As FBI agency probe heats up, marketers express concern over cooperating
- The Association of National Advertisers (ANA) released an update to a letter sent to members last month that confirmed an investigation by the FBI and U.S. Attorney's Office into possible fraud in agencies' media-buying practices, according to MediaPost. The white paper, compiled by the trade group's outside counsel at the law firm Reed Smith, offers details about the crimes most probably being looked into, such as mail and wire fraud, conspiracy and racketeering. Mail and wire fraud are likely to be the "primary" offenses in the investigation, The Wall Street Journal reported.
- The white paper suggests that the investigation wouldn't be underway unless the FBI and DOJ believed that there was a possibility that criminal activity took place. The ANA also clarified that investigators are seeking "meaningful cooperation" from marketers, which means that marketers who believe themselves to be victims of fraud should conduct their own formal internal investigations before contacting the FBI. Those internal investigations, per the ANA, should be assisted by marketers' own outside counsels and cover contract analysis, communication histories with agencies, media audit reviews and financial analysis.
- The ANA encouraged those cooperating to insist on receiving a grand jury subpoena before providing evidence. Benefits of cooperating include financial restitution if fraud is proven. The ANA addressed the possibility of "retaliation" if marketers are outed for cooperating with investigators, which the trade body said some members had expressed concerns about. Retaliation would likely also be considered a crime, according to the report, which noted that a marketer's exposure wouldn't likely occur before the discovery phase of a trial and that only a few cases would go to trial in this instance.
The FBI's investigation into the media-buying market will be something to watch closely heading into 2019 and could have a dramatic impact on the trust between brands and their agency partners, which has already degraded in recent years. Part of that has been due to reports such as one by K2 Intelligence commissioned by the ANA, which uncovered pervasive non-transparent agency practices, including cash rebates clients weren't privy to, back in 2016. The K2 Intelligence report has been seen as a major catalyst for the current FBI probe, and more recent analyses from firms like McKinsey and ID Comms have signaled that some of these agency practices have continued despite growing scrutiny into the agency space.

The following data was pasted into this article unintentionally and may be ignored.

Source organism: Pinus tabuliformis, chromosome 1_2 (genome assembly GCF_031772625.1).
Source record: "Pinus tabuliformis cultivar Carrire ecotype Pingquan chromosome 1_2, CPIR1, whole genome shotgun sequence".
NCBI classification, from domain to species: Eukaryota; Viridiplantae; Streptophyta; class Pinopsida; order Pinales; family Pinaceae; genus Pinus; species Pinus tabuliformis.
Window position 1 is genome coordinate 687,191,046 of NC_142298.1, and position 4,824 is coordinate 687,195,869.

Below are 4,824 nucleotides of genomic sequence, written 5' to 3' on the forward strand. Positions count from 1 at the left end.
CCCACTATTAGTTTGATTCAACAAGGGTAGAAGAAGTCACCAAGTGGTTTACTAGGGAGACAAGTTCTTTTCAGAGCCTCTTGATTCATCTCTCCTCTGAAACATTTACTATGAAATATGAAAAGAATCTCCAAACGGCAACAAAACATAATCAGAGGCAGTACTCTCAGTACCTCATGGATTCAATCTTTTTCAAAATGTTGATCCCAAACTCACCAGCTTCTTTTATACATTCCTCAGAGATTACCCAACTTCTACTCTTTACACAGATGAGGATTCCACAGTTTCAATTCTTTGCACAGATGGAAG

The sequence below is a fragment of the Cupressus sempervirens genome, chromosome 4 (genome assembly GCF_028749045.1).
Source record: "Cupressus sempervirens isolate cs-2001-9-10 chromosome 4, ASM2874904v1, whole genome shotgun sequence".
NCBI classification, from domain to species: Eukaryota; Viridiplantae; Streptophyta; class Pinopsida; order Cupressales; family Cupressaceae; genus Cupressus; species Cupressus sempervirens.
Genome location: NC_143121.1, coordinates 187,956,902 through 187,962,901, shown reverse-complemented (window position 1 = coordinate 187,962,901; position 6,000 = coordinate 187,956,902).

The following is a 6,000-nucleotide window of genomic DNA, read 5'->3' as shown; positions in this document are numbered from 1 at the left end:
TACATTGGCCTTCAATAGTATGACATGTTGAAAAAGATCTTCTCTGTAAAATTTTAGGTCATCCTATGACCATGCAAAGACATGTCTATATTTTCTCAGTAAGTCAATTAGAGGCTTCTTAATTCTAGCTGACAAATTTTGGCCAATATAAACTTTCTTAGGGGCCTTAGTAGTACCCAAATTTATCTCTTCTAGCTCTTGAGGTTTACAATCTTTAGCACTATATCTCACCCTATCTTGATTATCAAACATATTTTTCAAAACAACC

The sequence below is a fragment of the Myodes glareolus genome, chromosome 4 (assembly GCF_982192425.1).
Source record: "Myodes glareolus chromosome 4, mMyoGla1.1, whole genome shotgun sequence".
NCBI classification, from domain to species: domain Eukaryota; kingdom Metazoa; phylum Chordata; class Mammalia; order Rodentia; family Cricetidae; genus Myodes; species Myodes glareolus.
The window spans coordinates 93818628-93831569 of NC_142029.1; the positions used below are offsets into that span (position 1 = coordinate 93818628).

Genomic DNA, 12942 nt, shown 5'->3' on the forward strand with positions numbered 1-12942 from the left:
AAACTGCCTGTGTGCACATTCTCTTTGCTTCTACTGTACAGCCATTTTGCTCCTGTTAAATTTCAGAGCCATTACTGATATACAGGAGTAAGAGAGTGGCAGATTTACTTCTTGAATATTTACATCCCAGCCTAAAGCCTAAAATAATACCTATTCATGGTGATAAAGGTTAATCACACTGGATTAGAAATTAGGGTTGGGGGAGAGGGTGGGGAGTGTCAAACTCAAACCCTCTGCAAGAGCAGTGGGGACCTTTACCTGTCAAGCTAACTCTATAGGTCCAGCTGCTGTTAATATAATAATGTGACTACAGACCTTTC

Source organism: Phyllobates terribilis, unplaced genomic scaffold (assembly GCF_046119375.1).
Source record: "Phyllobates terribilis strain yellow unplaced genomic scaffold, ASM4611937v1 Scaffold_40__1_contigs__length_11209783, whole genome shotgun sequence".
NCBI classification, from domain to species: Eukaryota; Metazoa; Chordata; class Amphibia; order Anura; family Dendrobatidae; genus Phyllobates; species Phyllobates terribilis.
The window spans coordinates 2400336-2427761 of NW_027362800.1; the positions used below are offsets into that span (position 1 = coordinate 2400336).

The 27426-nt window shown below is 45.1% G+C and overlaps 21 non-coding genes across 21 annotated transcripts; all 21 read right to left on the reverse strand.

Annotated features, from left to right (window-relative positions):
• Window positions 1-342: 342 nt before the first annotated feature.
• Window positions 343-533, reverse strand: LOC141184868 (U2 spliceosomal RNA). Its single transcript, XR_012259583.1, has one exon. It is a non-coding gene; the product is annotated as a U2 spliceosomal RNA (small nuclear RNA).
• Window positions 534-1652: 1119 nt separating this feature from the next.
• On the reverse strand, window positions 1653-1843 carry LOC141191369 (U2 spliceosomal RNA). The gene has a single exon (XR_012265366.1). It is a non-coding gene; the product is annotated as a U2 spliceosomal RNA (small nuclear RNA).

Speaking at the ANA Masters event last month, Doug Wood, a partner at Reed Smith, reinforced the gravity of the investigation and said that its outcomes will likely start to be felt in "the next six months to a year," according to Ad Age. The new white paper addressing subjects like marketers' fear of retaliation for cooperating with investigators suggests that some in the industry are worried that the situation could get combative and ugly. The trade group has continued to push for "meaningful cooperation" from its members and attempts to allay those concerns in the white paper.
Agencies have taken hits to their business amid transparency concerns and other headwinds in recent years, and there's been a trend of more brands putting their accounts up for review or taking marketing operations in-house as a result. Any potential criminal charges around fraud would obviously have far more dramatic repercussions on any individual agency, along with likely compounding on existing business pressures affecting the category more broadly.
At the ANA Masters conference, Reed Smith's Wood said that some subpoenas had already been issued as part of the federal investigation and more were to come. The Wall Street Journal reported in late September that Vivendi's Havas was among the agencies being looked into by the FBI.
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